For additional information please visit:

PROJECT: Create your favorite room in monochromatic
Step1: Pick a room in your house that is your favorite
Step2: use a white oil pastel and draw several items from your fav. Room
Step3: if one or more items in your room have an important color, fill it in
Step4: Paint your whole paper with red paint to reveal your room
Oil pastels 
red liquid water color
watercolor paper

Wednesday, February 8, 2012

Texture Tide Pools with Ted Lawson

Van Gogh: Warm Colors
Victor Vasarely: Line
Form: Claes Oldenburg
Fawazo:  Tint
Andy Warhol: pattern
Discussion: Texture 
Texture? What is it?
What does your hair feel like?  What does the bottom of your shoe feel like?
What do your pants feel like?  What does tree bark feel like?
Some things are rough like tree bark and the bottom of our shoes
Some things are soft like kittens and our hair
Can we see texture?   Can you smell texture?
Visual Texture, tactile texture. 
Look and talk about Ted Lawson’s Tide pool work. 
Ted Lawson
Ted’s initial art training came during high school in Phoenix, Arizona. 
Ted always remained interested in art but a tour in the US Navy and a career in engineering 
delayed his early progress. 
Ted has since studied with nationally known instructors Gerald Brommer, Tony Couch and Fred Graff and continues training and development in watercolor composition and design.
Ted works in watercolors and acrylics primarily in a representational style 
He experiments with non objective and abstract styles.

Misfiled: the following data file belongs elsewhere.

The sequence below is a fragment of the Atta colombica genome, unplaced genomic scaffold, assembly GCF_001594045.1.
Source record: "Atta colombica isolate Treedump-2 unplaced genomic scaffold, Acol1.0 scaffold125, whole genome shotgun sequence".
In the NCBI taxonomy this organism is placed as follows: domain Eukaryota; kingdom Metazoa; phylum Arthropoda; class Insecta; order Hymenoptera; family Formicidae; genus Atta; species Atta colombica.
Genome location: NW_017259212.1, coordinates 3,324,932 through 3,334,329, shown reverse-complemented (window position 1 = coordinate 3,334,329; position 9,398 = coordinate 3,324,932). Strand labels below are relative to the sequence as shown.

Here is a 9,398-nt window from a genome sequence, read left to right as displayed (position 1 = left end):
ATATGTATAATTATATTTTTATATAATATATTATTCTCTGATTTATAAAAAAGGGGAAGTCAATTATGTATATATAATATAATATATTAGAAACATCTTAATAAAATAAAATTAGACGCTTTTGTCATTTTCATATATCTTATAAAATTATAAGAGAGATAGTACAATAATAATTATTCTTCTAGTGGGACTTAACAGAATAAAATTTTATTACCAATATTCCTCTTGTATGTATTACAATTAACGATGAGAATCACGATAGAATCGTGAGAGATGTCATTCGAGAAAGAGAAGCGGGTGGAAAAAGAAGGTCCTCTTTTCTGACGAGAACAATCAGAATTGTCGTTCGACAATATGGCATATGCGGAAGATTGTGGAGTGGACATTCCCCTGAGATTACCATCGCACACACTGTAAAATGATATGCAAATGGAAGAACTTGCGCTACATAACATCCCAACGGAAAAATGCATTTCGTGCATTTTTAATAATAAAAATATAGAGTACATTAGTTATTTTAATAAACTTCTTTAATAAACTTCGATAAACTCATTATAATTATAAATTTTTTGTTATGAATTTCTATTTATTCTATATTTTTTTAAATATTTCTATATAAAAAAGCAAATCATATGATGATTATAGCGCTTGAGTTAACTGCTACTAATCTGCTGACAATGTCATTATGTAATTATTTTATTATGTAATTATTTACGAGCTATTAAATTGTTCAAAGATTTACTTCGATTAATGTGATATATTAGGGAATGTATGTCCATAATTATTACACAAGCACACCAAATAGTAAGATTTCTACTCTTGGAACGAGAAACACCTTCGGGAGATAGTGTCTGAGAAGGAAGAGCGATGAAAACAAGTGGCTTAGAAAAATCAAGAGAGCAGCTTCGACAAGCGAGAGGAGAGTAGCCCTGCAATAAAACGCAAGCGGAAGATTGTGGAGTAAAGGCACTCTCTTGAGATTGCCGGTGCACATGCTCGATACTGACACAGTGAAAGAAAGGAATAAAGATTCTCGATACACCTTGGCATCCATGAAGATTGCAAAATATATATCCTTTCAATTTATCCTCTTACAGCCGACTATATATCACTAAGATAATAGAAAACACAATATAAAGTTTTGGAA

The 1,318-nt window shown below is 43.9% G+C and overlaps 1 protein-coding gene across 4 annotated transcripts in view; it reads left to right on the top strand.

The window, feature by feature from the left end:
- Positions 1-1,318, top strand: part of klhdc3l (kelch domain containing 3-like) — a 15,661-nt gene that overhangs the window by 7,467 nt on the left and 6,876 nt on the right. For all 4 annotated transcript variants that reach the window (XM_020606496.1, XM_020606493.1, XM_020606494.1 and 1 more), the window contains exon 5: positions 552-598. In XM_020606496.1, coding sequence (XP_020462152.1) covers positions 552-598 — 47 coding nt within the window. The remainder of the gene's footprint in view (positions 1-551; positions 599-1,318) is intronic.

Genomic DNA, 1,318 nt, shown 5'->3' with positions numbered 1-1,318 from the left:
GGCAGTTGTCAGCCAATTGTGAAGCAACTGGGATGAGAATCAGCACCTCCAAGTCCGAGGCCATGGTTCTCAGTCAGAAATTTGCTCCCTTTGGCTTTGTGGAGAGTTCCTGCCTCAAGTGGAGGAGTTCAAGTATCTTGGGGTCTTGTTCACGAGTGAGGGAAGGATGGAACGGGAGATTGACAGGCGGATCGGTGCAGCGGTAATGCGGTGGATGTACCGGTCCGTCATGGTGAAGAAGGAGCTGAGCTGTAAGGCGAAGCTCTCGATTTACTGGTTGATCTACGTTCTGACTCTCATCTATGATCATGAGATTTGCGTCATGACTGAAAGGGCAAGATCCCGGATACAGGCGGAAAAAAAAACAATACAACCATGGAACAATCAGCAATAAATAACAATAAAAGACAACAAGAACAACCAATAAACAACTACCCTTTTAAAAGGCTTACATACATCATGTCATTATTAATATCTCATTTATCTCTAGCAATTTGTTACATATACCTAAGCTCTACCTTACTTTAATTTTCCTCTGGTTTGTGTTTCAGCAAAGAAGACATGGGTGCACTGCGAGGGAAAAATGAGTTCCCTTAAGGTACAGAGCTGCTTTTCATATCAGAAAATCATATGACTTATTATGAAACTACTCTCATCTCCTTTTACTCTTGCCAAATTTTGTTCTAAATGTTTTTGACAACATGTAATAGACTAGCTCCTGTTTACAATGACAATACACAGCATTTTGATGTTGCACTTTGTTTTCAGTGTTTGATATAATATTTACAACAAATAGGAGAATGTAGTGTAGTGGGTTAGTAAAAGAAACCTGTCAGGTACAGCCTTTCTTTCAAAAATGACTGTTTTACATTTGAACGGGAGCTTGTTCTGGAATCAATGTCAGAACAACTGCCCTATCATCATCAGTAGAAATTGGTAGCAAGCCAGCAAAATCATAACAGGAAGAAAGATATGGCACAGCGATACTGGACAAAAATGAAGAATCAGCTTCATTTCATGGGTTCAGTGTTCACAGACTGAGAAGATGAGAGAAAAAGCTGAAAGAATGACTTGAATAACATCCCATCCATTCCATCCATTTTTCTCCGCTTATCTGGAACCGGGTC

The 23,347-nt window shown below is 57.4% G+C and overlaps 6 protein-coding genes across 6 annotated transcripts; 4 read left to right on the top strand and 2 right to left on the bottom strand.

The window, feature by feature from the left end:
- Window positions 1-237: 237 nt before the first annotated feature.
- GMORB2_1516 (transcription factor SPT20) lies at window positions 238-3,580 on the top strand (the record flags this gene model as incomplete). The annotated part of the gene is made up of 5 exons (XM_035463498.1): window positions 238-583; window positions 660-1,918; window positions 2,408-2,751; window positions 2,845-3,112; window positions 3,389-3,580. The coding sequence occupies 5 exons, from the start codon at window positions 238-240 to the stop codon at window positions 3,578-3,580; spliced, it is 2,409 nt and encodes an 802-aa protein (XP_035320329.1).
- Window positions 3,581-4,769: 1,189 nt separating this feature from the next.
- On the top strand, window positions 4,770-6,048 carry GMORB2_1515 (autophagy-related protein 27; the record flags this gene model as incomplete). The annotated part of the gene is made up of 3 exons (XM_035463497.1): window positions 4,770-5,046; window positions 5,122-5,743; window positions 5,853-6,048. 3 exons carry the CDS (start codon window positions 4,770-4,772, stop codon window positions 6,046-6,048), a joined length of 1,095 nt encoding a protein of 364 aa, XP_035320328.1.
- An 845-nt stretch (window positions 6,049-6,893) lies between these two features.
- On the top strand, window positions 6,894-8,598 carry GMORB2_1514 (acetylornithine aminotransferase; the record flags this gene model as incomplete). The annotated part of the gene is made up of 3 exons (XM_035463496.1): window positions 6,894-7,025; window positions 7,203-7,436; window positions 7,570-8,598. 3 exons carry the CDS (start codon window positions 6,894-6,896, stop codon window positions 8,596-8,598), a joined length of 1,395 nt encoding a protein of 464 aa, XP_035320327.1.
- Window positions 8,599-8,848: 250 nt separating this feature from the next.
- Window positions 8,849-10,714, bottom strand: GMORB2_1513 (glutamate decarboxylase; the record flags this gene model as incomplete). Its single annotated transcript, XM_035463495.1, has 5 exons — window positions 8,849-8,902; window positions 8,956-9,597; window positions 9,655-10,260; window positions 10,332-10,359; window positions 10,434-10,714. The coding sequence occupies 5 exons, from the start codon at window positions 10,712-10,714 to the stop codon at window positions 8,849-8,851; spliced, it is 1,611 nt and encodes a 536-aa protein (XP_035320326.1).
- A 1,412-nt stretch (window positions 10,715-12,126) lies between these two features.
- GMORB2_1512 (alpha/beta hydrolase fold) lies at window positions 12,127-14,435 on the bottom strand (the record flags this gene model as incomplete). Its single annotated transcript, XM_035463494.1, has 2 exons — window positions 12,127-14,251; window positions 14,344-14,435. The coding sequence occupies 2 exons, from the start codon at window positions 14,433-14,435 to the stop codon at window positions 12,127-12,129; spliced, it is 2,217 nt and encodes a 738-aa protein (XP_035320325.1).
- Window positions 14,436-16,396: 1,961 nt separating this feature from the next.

He leaves it up to the viewer to use his or her own intellect and experiences to find the underlying meanings. 
Ted likes to create art using "the things that people see and use everyday" as his inspiration. 
His ideas involving common everyday scenes or objects spring from his extensive foreign and domestic travels as well as glimpses of New York City. 
Ted continuously strives to accomplish the goal of creating something that is entertaining and thought provoking for other people to look at and enjoy.
Ted resides in Canton, Ohio with his wife Patricia, a high school Spanish teacher. 
for more information, please visit: PROJECT
WEEK !: PROJECT: Create water and texture rubbing rocks
PREPARATION: set up the room in stations Watercolor station, salt station and texture stations
Step1: Using a new piece of construction paper for each rock. Walk around each rubbing station, hold construction paper over texture mat and color with a grey, black or white crayon. Leave your rock at each station
Step2: at water color station, spray watercolor paper with water, use large brush to add in blue water
Step3: take watercolor paper to salt station and add salt on top of your water

Liquid watercolors
Texture rubbings of all sorts (Sand Paper, etc.)
Construction paper

WEEK 2: Texture creatures
Step1: Glue Texture rocks around your tide pools
Step2: Cut rubber bands and glue (elmers)  them to the paper around the shape of a sea urchin
Step3: Cut a oval out of laminate or smooth plastic (Plastic plate in white) and draw lines around him like a muscle
Step4: cut and color with oil pastels a bright star fish out of sand paper

Sand Paper cut into star shape
Rocks from week 1
pastic in clear or white
black sharpies
Oil pastels
Glue sticks
Elmers glue